Thursday, December 13, 2007

Huckabee VS. Romney.

Things are heating up in the Republican primary race for the 2008 presidential elections. In a mere three weeks, party-members in Iowa are going to be casting votes for their favorites. If the results mirror current polls, Mike Huckabee is going to run away with the victory. Mitt Romney is his closest competitor, trailing by almost 15%. This is an odd situation for Romney, because until the beginning of December he had been the clear front-runner in this defining primary state. In fact he had a consistent lead for more than five months. What changes have caused this shift in loyalty? One could make a good case that Huckabee's systematic campaign of targeting Romney's Mormon faith has borne fruit.

Huckabee has not been shy about identifying himself as a "Christian Leader". Indeed there's a fair amount of truth to his claims. He's an ordained Baptist minister, and that particular credential promises to serve him well among the Christian Right. Not only does that position serve as an asset for Huckabee, but it also threatens to be damning for Romney. Because every time the man from Arkansas makes a point of calling himself a "Christian", the former governor of Massachusetts blanches. Many Protestant evangelicals (including Huckabee's Baptists) consider The Church of Latter Day Saints (the Mormons) heretical. Regardless of how much effort Romney puts into downplaying the effects of his faith, there is no doubt that it is qualitatively different from Christianity.

For better or worse, many Americans make political decisions according to their religious beliefs. Many among the faithful are immovably convinced that they are in the right, and that all disbelievers are (at the very least) wrong. It is for this reason that Romney is at a major disadvantage. If the majority of evangelical Christians see Mormonism as a "cult", it's not likely that they'll choose an adherent as their standard-bearer. The ironic thing is that Romney would have a much stronger chance at being successful with a Democratic support base. In that camp, regilious affiliations are often beside the point (JFK being an illustrative example). That's one of the reasons Romney was able to become Governor in the liberal state of Massachusetts. On the other hand, it seems unlikely that any Republican nominee can win the general election without the support of the Christian Dominion of America.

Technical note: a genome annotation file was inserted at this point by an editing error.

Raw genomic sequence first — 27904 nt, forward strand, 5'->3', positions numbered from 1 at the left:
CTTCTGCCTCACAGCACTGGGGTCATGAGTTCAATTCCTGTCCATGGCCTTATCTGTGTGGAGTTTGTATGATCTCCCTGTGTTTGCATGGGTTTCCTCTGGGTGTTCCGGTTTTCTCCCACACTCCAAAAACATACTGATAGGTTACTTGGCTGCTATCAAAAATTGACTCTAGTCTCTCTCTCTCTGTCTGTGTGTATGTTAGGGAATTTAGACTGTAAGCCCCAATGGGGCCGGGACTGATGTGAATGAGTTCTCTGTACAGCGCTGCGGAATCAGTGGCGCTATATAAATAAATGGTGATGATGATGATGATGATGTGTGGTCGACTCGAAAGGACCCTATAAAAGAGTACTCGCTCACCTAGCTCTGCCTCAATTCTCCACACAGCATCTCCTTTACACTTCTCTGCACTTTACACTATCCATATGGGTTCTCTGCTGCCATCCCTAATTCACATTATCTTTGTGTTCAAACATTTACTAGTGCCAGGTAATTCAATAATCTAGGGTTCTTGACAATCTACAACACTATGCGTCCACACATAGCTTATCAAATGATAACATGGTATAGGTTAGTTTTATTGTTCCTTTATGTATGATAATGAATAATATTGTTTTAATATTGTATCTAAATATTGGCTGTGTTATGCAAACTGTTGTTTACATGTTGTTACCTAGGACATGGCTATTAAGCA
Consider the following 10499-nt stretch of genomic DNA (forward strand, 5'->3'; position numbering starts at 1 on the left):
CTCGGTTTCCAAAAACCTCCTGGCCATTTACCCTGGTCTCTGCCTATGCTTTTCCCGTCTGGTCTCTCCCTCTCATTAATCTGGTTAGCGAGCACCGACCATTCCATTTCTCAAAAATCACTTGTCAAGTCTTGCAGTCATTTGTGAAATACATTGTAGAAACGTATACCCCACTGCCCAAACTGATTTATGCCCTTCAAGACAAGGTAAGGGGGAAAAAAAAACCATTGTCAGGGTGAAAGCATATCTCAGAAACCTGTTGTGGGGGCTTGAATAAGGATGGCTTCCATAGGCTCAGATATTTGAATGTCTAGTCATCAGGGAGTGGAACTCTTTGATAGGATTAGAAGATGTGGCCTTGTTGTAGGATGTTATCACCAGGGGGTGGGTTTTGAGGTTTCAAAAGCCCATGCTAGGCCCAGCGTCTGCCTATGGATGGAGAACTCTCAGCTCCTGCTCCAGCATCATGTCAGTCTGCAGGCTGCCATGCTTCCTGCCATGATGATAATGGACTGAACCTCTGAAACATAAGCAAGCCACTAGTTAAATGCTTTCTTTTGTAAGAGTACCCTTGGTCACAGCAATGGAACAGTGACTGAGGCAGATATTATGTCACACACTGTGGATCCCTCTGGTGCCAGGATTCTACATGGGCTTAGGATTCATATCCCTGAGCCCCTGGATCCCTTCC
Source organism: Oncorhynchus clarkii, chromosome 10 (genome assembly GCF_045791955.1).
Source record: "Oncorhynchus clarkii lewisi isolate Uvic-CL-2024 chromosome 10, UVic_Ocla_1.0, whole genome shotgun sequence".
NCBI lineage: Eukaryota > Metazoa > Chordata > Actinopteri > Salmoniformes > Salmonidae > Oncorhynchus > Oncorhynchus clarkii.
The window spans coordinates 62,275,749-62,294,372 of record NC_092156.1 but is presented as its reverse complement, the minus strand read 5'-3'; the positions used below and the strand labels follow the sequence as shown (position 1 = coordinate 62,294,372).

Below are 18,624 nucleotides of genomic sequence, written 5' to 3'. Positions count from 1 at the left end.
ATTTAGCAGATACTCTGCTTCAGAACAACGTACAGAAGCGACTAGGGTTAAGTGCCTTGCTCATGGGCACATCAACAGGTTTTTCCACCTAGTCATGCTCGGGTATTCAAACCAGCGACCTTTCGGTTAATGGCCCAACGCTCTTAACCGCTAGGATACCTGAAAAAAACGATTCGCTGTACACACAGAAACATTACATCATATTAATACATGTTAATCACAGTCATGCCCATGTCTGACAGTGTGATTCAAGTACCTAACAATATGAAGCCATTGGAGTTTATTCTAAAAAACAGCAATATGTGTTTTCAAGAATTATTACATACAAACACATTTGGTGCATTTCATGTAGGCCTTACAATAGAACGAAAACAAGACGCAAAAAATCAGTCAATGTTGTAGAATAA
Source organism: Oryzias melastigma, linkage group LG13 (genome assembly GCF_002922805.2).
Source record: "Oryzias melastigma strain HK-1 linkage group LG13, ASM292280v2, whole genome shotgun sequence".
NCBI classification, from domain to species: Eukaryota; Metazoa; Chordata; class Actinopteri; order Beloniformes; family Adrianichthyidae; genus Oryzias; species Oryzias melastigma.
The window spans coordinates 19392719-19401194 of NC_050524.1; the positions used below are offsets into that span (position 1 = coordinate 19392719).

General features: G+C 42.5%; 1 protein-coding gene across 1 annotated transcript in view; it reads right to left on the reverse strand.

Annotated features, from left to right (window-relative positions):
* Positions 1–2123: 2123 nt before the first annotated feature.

Huckabee has (of late) become even more blatant in his appeals to God's One True People. In an interview in last Sunday's New York Times Magazine, Huckabee was asked whether or not he considered The Church of Latter Day Saints a "cult". Although he responded in the negative, he followed his answer with a not-so-subtle question. He asked the reporter, "Don't Mormons believe that Jesus and the Devil are brothers?" It was an extraordinarily strange forum for the Baptist to begin his interfaith theological examinations. One would have to be a complete political simpleton to believe that Huckabee's intentions were innocent. But still, much of the media is allowing him to backpedal from this divisive strategy. If they are correct in their analysis of Huckabee's sincerity, then I think such true ignorance should automatically disqualify him as a serious presidential contender. (Yet I would be dishonest if I said I didn't believe the current president is capable of posing a similarly stupid question.)

While I think that Huckabee has distinguished himself as either a crass political opportunist or a backwoods rube, I am not willing to discount a candidate's religious beliefs from the political dialogue. It is completely appropriate to question a potential leader's faith, especially when it has been used consistently as a badge of integrity. Rather than resort to idiotic concerns (such as framed in Huckabee's ridiculous question), we should examine the candidates' opinions on the validity of direct revelation. George W. Bush has continually expressed his belief that he is doing "God's work". Is that acceptable in today's sophisticated international arena? If we have reservations about a man's faith, it seems only natural to question his judgment. Mormons believe that the Brethren (upstanding male members of the church) are able to receive direct revelations from God. Haven't we had enough of being led by men claiming to be divine representatives? Are we that nostalgic for the Middle Ages?

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Anonymous Anonymous said...

Well said. Interview the next two white shirted "worldly" young men that knock at your door!

2:00 AM  
Blogger Merge Divide said...

I'm always on the lookout.

4:31 PM  

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